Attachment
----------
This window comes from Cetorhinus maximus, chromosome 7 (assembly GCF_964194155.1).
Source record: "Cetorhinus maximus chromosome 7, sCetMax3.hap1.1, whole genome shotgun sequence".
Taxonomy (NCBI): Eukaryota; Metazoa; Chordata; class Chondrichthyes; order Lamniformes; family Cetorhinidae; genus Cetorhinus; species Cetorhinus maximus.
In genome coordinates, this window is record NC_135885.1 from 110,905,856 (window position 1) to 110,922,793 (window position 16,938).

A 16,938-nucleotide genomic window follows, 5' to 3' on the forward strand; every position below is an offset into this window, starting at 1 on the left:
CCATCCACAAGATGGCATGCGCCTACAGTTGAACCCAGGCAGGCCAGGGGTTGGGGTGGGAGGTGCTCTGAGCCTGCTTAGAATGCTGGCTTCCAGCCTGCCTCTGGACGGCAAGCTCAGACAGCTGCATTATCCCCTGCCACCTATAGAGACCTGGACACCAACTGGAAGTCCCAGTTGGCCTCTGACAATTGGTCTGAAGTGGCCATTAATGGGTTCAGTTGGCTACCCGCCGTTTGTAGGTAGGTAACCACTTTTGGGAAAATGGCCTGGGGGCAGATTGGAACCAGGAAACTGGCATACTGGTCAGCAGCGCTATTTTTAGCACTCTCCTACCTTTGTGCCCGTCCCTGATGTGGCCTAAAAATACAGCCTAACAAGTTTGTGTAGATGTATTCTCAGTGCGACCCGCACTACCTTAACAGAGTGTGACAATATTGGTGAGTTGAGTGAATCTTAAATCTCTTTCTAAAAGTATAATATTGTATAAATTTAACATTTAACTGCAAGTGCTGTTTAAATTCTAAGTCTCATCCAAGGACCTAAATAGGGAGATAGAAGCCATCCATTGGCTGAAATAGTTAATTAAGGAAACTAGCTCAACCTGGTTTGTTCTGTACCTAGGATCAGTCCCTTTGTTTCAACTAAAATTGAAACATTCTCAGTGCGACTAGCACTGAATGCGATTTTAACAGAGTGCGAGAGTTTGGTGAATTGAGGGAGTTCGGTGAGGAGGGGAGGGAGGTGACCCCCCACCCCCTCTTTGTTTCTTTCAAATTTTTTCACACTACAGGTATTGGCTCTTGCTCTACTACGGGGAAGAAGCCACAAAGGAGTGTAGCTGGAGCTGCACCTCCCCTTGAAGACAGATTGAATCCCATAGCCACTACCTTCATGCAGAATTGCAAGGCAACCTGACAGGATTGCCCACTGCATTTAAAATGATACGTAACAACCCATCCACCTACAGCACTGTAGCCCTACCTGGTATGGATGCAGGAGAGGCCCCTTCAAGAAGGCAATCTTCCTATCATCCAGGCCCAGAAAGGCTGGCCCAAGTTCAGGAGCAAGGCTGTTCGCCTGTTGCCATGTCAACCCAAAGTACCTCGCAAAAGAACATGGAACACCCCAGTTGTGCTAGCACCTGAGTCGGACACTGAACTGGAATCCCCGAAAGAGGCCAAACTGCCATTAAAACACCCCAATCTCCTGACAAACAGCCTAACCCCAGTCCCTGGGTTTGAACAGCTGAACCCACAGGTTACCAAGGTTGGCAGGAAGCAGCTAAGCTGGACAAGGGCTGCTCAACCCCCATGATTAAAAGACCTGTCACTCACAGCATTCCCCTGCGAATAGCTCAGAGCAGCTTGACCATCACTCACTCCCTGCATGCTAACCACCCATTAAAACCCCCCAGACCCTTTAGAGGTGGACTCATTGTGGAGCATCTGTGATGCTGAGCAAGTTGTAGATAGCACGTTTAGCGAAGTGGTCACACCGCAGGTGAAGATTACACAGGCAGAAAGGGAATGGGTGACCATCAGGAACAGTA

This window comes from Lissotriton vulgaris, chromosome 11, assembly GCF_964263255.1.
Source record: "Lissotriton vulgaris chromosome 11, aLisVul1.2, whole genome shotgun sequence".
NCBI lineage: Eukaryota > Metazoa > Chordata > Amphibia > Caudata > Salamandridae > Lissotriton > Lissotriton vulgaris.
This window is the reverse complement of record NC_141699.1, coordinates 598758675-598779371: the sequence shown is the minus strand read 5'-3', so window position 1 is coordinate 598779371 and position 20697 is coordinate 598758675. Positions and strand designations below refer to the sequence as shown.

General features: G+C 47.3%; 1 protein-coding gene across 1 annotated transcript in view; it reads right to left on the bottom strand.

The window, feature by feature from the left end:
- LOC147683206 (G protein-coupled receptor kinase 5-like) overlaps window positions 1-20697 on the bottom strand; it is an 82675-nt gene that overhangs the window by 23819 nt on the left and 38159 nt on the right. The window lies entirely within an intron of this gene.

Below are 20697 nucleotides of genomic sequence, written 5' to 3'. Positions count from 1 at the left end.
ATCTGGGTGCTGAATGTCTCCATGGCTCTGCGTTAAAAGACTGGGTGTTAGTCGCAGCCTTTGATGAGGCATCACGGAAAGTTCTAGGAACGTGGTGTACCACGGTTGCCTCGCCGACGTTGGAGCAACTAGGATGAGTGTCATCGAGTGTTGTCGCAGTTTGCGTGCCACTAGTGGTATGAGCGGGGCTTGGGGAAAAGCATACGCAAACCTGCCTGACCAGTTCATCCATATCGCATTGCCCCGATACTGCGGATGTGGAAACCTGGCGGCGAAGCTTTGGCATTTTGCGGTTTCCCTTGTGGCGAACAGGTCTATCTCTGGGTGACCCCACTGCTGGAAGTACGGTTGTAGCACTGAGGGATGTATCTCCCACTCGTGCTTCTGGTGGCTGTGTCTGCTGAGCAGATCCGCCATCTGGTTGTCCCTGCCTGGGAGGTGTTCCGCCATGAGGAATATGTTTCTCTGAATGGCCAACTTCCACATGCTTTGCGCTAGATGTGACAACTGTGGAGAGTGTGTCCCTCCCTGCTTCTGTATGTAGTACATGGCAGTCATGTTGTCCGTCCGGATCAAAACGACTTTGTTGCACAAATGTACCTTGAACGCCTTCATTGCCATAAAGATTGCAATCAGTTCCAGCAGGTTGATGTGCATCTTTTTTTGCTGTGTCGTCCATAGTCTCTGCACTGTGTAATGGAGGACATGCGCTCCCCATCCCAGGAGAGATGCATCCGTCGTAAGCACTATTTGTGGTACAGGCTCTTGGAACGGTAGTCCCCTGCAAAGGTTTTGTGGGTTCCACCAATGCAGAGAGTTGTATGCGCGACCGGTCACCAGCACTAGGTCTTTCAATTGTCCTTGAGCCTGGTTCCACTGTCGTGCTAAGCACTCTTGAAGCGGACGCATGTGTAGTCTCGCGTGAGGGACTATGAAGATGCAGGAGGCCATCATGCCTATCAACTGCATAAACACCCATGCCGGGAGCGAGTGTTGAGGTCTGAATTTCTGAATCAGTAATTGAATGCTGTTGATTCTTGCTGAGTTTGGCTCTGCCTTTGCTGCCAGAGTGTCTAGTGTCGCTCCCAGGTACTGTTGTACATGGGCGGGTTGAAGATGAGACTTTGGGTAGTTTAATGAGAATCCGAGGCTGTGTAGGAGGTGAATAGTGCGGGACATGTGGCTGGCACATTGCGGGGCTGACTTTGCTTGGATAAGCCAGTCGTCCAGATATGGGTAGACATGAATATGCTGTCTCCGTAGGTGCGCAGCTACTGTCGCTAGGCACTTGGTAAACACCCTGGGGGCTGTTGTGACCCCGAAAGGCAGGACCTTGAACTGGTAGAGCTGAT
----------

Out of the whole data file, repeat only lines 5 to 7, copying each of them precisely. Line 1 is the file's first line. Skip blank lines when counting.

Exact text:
A 16,938-nucleotide genomic window follows, 5' to 3' on the forward strand; every position below is an offset into this window, starting at 1 on the left:
CCATCCACAAGATGGCATGCGCCTACAGTTGAACCCAGGCAGGCCAGGGGTTGGGGTGGGAGGTGCTCTGAGCCTGCTTAGAATGCTGGCTTCCAGCCTGCCTCTGGACGGCAAGCTCAGACAGCTGCATTATCCCCTGCCACCTATAGAGACCTGGACACCAACTGGAAGTCCCAGTTGGCCTCTGACAATTGGTCTGAAGTGGCCATTAATGGGTTCAGTTGGCTACCCGCCGTTTGTAGGTAGGTAACCACTTTTGGGAAAATGGCCTGGGGGCAGATTGGAACCAGGAAACTGGCATACTGGTCAGCAGCGCTATTTTTAGCACTCTCCTACCTTTGTGCCCGTCCCTGATGTGGCCTAAAAATACAGCCTAACAAGTTTGTGTAGATGTATTCTCAGTGCGACCCGCACTACCTTAACAGAGTGTGACAATATTGGTGAGTTGAGTGAATCTTAAATCTCTTTCTAAAAGTATAATATTGTATAAATTTAACATTTAACTGCAAGTGCTGTTTAAATTCTAAGTCTCATCCAAGGACCTAAATAGGGAGATAGAAGCCATCCATTGGCTGAAATAGTTAATTAAGGAAACTAGCTCAACCTGGTTTGTTCTGTACCTAGGATCAGTCCCTTTGTTTCAACTAAAATTGAAACATTCTCAGTGCGACTAGCACTGAATGCGATTTTAACAGAGTGCGAGAGTTTGGTGAATTGAGGGAGTTCGGTGAGGAGGGGAGGGAGGTGACCCCCCACCCCCTCTTTGTTTCTTTCAAATTTTTTCACACTACAGGTATTGGCTCTTGCTCTACTACGGGGAAGAAGCCACAAAGGAGTGTAGCTGGAGCTGCACCTCCCCTTGAAGACAGATTGAATCCCATAGCCACTACCTTCATGCAGAATTGCAAGGCAACCTGACAGGATTGCCCACTGCATTTAAAATGATACGTAACAACCCATCCACCTACAGCACTGTAGCCCTACCTGGTATGGATGCAGGAGAGGCCCCTTCAAGAAGGCAATCTTCCTATCATCCAGGCCCAGAAAGGCTGGCCCAAGTTCAGGAGCAAGGCTGTTCGCCTGTTGCCATGTCAACCCAAAGTACCTCGCAAAAGAACATGGAACACCCCAGTTGTGCTAGCACCTGAGTCGGACACTGAACTGGAATCCCCGAAAGAGGCCAAACTGCCATTAAAACACCCCAATCTCCTGACAAACAGCCTAACCCCAGTCCCTGGGTTTGAACAGCTGAACCCACAGGTTACCAAGGTTGGCAGGAAGCAGCTAAGCTGGACAAGGGCTGCTCAACCCCCATGATTAAAAGACCTGTCACTCACAGCATTCCCCTGCGAATAGCTCAGAGCAGCTTGACCATCACTCACTCCCTGCATGCTAACCACCCATTAAAACCCCCCAGACCCTTTAGAGGTGGACTCATTGTGGAGCATCTGTGATGCTGAGCAAGTTGTAGATAGCACGTTTAGCGAAGTGGTCACACCGCAGGTGAAGATTACACAGGCAGAAAGGGAATGGGTGACCATCAGGAACAGTA

This window comes from Lissotriton vulgaris, chromosome 11, assembly GCF_964263255.1.